NASA engineers are chipping away at how best to lower the cost of their satellites — and one off-the-shelf answer is by using smartphone electronics.
Dialing in on the idea has resulted in the PhoneSat Project, a technology demonstration mission using a trio of tiny CubeSat satellites to be launched next year.
The PhoneSat nanosatellites — each weighing in at just three pounds (1.4 kilograms) – will be ejected into Earth orbit during the maiden flight of Orbital Sciences' Antares rocket. The rocket will launch from the Mid-Atlantic Regional Spaceport , located at NASA’s Wallops Flight Facility in eastern Virginia.
Quite literally out-of-the-box smartphones are imbued with capabilities comparable to a spacecraft's, such as fast processors, multipurpose operating systems, miniature sensors, high-resolution cameras, GPS receivers and several radios.
The three PhoneSats — Alexander, Graham and Bell — will be simultaneously deployed from a rocket-mounted dispenser. The latter two are PhoneSat 1.0s; they are battery-powered and make use of Nexus One smartphone technology from HTC Corp. and Google’s Android operating system.
A beta version of PhoneSat 2.0, Alexander is built around an updated Nexus S smartphone made by Samsung Electronics that runs Google’s Android operating system to provide a faster core processor, avionics and gyroscopes. It has solar cells for energy.
The attractive thing about PhoneSat is that it may make people more comfortable with the idea of using something almost directly off the shelf for a space mission, said Andrew Petro, program executive for the Small Spacecraft Technology Program within NASA's Office of the Chief Technologist. “I’m excited about the potential here,” Petro told Space.com.
PhoneSat is one of nine space technology programs in the Office of the Chief Technologist, according to Bruce Yost at the NASA Ames Research Center at Moffett Field, Calif.
Ames is home for a small tiger team of engineers that conceived of, constructed and tested PhoneSat, working on the project since early 2011, Yost told Space.com. "We’re exploring the use of nontraditional hardware and systems providers," trolling for technology beyond the traditional aerospace industry, said Yost, who is manager of the Small Spacecraft Technology Program.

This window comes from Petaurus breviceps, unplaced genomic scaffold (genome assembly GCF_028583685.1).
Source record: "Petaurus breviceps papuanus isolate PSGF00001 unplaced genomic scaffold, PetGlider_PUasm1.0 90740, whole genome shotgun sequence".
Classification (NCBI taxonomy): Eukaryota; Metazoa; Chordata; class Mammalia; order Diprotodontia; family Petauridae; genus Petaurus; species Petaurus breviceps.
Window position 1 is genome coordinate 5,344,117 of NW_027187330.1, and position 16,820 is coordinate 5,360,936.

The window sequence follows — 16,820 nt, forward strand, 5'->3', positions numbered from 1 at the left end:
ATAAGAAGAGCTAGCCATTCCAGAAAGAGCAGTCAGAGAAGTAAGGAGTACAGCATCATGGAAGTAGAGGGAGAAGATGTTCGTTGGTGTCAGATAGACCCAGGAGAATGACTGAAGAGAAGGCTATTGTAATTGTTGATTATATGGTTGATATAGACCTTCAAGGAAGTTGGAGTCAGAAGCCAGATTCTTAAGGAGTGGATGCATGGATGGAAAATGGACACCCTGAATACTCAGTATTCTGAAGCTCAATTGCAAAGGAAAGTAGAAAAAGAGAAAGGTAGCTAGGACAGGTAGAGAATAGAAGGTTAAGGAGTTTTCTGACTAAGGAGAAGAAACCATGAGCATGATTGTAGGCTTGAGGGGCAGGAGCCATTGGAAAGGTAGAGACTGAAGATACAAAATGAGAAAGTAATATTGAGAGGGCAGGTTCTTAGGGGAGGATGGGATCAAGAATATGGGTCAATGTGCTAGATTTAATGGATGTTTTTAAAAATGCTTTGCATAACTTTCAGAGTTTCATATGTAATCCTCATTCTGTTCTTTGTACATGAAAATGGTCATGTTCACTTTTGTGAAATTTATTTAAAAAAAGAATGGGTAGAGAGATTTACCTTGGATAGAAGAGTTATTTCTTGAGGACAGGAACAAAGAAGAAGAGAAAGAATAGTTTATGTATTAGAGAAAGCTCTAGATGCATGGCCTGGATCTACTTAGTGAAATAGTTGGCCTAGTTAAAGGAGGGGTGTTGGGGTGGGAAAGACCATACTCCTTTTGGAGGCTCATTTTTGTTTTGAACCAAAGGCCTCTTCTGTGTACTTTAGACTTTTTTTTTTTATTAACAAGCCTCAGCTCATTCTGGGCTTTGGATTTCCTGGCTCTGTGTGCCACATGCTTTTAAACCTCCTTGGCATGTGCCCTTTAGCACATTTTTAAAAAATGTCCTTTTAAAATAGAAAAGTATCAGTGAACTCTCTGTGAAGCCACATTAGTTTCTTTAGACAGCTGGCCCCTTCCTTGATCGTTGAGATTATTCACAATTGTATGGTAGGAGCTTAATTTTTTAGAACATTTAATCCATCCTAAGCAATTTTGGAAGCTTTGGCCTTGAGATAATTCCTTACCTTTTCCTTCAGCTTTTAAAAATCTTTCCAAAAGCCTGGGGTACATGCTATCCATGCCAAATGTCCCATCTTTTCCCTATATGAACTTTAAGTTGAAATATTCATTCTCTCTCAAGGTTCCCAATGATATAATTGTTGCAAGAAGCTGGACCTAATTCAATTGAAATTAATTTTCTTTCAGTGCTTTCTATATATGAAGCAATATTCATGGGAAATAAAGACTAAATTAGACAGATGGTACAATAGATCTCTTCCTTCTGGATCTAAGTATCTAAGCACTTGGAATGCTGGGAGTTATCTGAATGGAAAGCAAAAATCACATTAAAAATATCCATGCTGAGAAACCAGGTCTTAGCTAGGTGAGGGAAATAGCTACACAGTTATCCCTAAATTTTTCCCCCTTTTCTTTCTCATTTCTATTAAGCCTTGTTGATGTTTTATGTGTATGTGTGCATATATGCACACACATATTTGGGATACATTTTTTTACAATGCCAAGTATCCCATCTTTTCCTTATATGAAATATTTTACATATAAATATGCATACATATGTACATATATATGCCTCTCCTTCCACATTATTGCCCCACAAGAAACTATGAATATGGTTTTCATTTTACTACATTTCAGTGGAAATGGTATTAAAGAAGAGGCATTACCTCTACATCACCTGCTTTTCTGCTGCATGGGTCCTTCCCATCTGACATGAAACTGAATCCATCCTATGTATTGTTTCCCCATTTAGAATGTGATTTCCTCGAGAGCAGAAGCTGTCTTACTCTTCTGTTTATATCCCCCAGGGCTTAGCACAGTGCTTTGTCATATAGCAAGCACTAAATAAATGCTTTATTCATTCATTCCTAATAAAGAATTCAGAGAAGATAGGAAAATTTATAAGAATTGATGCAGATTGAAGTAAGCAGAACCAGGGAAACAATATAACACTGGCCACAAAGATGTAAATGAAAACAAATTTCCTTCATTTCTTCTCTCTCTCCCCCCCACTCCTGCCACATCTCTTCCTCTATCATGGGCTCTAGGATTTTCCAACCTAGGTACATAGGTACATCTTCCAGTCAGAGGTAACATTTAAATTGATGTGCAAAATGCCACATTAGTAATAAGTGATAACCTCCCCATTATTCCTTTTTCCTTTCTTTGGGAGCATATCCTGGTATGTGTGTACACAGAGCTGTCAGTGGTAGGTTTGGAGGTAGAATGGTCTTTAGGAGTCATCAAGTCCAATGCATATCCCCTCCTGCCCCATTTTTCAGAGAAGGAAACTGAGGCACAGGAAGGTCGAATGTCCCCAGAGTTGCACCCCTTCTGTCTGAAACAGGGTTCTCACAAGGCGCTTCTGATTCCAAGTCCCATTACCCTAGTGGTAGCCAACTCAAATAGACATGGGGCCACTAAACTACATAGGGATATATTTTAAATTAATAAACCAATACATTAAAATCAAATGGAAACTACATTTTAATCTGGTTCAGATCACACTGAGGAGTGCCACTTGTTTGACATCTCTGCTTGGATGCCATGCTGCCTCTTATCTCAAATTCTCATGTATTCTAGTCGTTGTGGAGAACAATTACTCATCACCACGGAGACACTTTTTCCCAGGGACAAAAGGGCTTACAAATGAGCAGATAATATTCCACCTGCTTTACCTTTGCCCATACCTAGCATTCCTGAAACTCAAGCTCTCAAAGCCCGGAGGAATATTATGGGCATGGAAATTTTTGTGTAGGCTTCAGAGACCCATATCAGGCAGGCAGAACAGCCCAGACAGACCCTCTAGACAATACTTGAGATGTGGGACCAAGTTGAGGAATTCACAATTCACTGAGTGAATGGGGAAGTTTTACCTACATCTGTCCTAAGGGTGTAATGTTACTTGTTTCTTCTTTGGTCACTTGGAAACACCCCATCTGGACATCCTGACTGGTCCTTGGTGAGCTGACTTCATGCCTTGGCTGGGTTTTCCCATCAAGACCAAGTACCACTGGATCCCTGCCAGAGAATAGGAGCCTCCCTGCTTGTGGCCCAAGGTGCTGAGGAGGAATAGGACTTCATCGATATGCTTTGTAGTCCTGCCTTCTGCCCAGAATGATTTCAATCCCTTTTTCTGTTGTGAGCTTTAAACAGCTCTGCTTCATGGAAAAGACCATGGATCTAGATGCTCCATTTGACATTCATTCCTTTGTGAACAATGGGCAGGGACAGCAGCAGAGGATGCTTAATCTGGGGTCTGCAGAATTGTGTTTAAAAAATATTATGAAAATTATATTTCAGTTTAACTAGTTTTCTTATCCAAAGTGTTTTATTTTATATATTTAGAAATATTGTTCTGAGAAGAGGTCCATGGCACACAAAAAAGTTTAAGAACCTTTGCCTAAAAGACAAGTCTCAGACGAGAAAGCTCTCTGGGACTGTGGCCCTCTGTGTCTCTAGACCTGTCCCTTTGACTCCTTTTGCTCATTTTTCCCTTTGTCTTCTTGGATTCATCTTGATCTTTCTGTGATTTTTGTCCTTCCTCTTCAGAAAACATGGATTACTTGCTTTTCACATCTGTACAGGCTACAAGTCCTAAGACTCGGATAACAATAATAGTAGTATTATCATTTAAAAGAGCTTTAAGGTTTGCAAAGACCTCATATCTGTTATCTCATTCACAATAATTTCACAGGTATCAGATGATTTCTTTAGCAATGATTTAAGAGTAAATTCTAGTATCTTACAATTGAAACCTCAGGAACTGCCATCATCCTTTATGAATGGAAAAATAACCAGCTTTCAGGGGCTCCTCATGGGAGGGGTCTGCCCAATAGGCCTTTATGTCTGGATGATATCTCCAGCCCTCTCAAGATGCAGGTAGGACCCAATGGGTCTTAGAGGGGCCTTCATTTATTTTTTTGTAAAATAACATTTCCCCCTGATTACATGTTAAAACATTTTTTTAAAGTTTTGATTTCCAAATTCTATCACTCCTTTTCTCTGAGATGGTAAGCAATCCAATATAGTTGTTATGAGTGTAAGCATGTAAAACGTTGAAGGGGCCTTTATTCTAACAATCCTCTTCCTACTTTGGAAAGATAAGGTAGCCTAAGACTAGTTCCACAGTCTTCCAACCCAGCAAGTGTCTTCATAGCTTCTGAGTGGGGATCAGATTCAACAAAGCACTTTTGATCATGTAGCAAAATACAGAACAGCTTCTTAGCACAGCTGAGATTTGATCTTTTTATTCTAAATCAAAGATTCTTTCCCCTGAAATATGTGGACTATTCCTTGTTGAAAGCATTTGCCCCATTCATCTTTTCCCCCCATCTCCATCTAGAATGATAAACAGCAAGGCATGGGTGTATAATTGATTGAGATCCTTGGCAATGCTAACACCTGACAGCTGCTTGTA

PhoneSat engineers kept the total cost of the components to $3,500 for each of the three prototype satellites in the PhoneSat Project. They used only commercial, off-the-shelf hardware and established minimum design and mission objectives for the first flight.
The deployment mechanism is of a size tagged "3U" volume, said Jim Cockrell, PhoneSat 1.0 Project manager, "so it holds three CubeSats … all three stacked up into the dispenser." (Each PhoneSats is built to standard dimensions of 10x10x11 centimeters, about 4 inches cubed, or 1U — for unit, he said.)
Once in Earth orbit, the PhoneSat Project comes alive. Amateur ground stations will receive health and status information as well as images, uploading packets of data onto amateur-run websites.
An early leader in the PhoneSat concept was Jasper Wolfe, technical lead of attitude determination and control, launch vehicle, at NASA Ames. He underscores multiple benefits in the project — for one, leveraging hardware and software from the non-aerospace industry.
"I see PhoneSat as inspiring a new area of people to get involved in space," Wolfe said. "The actual building of a satellite is something we’re trying to develop and demonstrate as a really cheap and easy thing to do."
The battery-powered PhoneSats will orbit for 10 days or two weeks before re-entering the Earth’s atmosphere, while the solar-paneled PhoneSat 2.0 will have a longer stay in space, said Alberto Guillen Salas, technical lead of communications and electrical design of the PhoneSat Project.
The mission will demonstrate use of small satellites for space commerce, educational activities and citizen exploration … all well within the reach of ordinary Americans because of the lower-cost, commercially available components involved, said Michael Gazarik, director of NASA’s Space Technology Program at NASA headquarters in Washington.
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Oriol Tintore Gazulla, technical lead of software and mechanical design for the PhoneSat Project at Ames, said next year’s mission is likely to be a forerunner of things to come. "This is a first step. Maybe in the future we could think of going farther … going to the moon."
Leonard David has been reporting on the space industry for more than five decades. He is a winner of last year's National Space Club Press Award and a past editor-in-chief of the National Space Society's Ad Astra and Space World magazines. He has written for Space.com since 1999.
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